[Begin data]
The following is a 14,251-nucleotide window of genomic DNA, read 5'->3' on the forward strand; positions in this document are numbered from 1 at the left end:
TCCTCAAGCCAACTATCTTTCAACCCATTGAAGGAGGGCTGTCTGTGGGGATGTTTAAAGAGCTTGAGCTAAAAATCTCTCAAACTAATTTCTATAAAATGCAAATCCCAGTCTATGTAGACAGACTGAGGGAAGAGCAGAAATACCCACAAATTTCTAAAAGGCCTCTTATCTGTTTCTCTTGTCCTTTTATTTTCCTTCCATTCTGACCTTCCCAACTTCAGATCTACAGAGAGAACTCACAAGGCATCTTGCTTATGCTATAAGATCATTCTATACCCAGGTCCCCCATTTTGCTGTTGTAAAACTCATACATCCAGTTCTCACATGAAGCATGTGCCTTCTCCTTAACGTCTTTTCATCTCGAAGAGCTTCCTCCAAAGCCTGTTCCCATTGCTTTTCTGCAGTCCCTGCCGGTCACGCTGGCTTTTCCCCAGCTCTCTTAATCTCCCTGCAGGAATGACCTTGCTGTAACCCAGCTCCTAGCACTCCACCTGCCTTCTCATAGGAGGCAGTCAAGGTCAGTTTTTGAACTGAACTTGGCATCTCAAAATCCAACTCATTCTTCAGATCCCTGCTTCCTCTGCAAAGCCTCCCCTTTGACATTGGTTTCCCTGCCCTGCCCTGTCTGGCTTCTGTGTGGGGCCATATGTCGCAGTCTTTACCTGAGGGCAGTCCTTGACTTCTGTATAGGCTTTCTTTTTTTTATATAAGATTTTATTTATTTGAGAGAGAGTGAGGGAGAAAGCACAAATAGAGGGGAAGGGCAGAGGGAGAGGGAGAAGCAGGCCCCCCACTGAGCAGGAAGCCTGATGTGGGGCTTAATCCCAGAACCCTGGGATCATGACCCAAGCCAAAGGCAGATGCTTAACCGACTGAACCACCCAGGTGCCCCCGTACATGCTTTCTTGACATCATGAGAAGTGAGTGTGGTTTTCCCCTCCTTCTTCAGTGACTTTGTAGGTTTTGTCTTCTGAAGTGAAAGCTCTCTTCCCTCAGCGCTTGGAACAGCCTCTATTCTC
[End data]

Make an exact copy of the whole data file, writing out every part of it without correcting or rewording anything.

The following is a 14,251-nucleotide window of genomic DNA, read 5'->3' on the forward strand; positions in this document are numbered from 1 at the left end:
TCCTCAAGCCAACTATCTTTCAACCCATTGAAGGAGGGCTGTCTGTGGGGATGTTTAAAGAGCTTGAGCTAAAAATCTCTCAAACTAATTTCTATAAAATGCAAATCCCAGTCTATGTAGACAGACTGAGGGAAGAGCAGAAATACCCACAAATTTCTAAAAGGCCTCTTATCTGTTTCTCTTGTCCTTTTATTTTCCTTCCATTCTGACCTTCCCAACTTCAGATCTACAGAGAGAACTCACAAGGCATCTTGCTTATGCTATAAGATCATTCTATACCCAGGTCCCCCATTTTGCTGTTGTAAAACTCATACATCCAGTTCTCACATGAAGCATGTGCCTTCTCCTTAACGTCTTTTCATCTCGAAGAGCTTCCTCCAAAGCCTGTTCCCATTGCTTTTCTGCAGTCCCTGCCGGTCACGCTGGCTTTTCCCCAGCTCTCTTAATCTCCCTGCAGGAATGACCTTGCTGTAACCCAGCTCCTAGCACTCCACCTGCCTTCTCATAGGAGGCAGTCAAGGTCAGTTTTTGAACTGAACTTGGCATCTCAAAATCCAACTCATTCTTCAGATCCCTGCTTCCTCTGCAAAGCCTCCCCTTTGACATTGGTTTCCCTGCCCTGCCCTGTCTGGCTTCTGTGTGGGGCCATATGTCGCAGTCTTTACCTGAGGGCAGTCCTTGACTTCTGTATAGGCTTTCTTTTTTTTATATAAGATTTTATTTATTTGAGAGAGAGTGAGGGAGAAAGCACAAATAGAGGGGAAGGGCAGAGGGAGAGGGAGAAGCAGGCCCCCCACTGAGCAGGAAGCCTGATGTGGGGCTTAATCCCAGAACCCTGGGATCATGACCCAAGCCAAAGGCAGATGCTTAACCGACTGAACCACCCAGGTGCCCCCGTACATGCTTTCTTGACATCATGAGAAGTGAGTGTGGTTTTCCCCTCCTTCTTCAGTGACTTTGTAGGTTTTGTCTTCTGAAGTGAAAGCTCTCTTCCCTCAGCGCTTGGAACAGCCTCTATTCTC